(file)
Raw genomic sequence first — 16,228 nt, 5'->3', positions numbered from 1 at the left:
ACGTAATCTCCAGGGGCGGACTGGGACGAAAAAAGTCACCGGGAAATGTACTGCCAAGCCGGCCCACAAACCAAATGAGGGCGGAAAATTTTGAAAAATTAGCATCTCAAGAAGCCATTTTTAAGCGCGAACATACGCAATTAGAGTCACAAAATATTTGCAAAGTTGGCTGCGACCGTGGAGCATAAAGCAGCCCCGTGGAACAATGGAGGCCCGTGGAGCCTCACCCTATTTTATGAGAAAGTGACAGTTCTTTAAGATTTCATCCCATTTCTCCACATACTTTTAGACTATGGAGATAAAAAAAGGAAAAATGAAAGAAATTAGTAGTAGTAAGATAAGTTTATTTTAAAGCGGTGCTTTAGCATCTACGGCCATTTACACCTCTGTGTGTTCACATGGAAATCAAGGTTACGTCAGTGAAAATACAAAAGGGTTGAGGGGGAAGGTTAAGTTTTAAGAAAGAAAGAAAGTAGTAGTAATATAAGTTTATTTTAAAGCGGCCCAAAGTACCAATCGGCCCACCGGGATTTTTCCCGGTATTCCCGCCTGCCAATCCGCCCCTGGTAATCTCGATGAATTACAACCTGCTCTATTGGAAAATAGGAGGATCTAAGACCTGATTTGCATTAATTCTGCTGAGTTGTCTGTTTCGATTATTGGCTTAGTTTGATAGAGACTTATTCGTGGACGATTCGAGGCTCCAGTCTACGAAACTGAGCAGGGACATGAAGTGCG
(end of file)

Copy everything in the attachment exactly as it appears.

Raw genomic sequence first — 16,228 nt, 5'->3', positions numbered from 1 at the left:
ACGTAATCTCCAGGGGCGGACTGGGACGAAAAAAGTCACCGGGAAATGTACTGCCAAGCCGGCCCACAAACCAAATGAGGGCGGAAAATTTTGAAAAATTAGCATCTCAAGAAGCCATTTTTAAGCGCGAACATACGCAATTAGAGTCACAAAATATTTGCAAAGTTGGCTGCGACCGTGGAGCATAAAGCAGCCCCGTGGAACAATGGAGGCCCGTGGAGCCTCACCCTATTTTATGAGAAAGTGACAGTTCTTTAAGATTTCATCCCATTTCTCCACATACTTTTAGACTATGGAGATAAAAAAAGGAAAAATGAAAGAAATTAGTAGTAGTAAGATAAGTTTATTTTAAAGCGGTGCTTTAGCATCTACGGCCATTTACACCTCTGTGTGTTCACATGGAAATCAAGGTTACGTCAGTGAAAATACAAAAGGGTTGAGGGGGAAGGTTAAGTTTTAAGAAAGAAAGAAAGTAGTAGTAATATAAGTTTATTTTAAAGCGGCCCAAAGTACCAATCGGCCCACCGGGATTTTTCCCGGTATTCCCGCCTGCCAATCCGCCCCTGGTAATCTCGATGAATTACAACCTGCTCTATTGGAAAATAGGAGGATCTAAGACCTGATTTGCATTAATTCTGCTGAGTTGTCTGTTTCGATTATTGGCTTAGTTTGATAGAGACTTATTCGTGGACGATTCGAGGCTCCAGTCTACGAAACTGAGCAGGGACATGAAGTGCG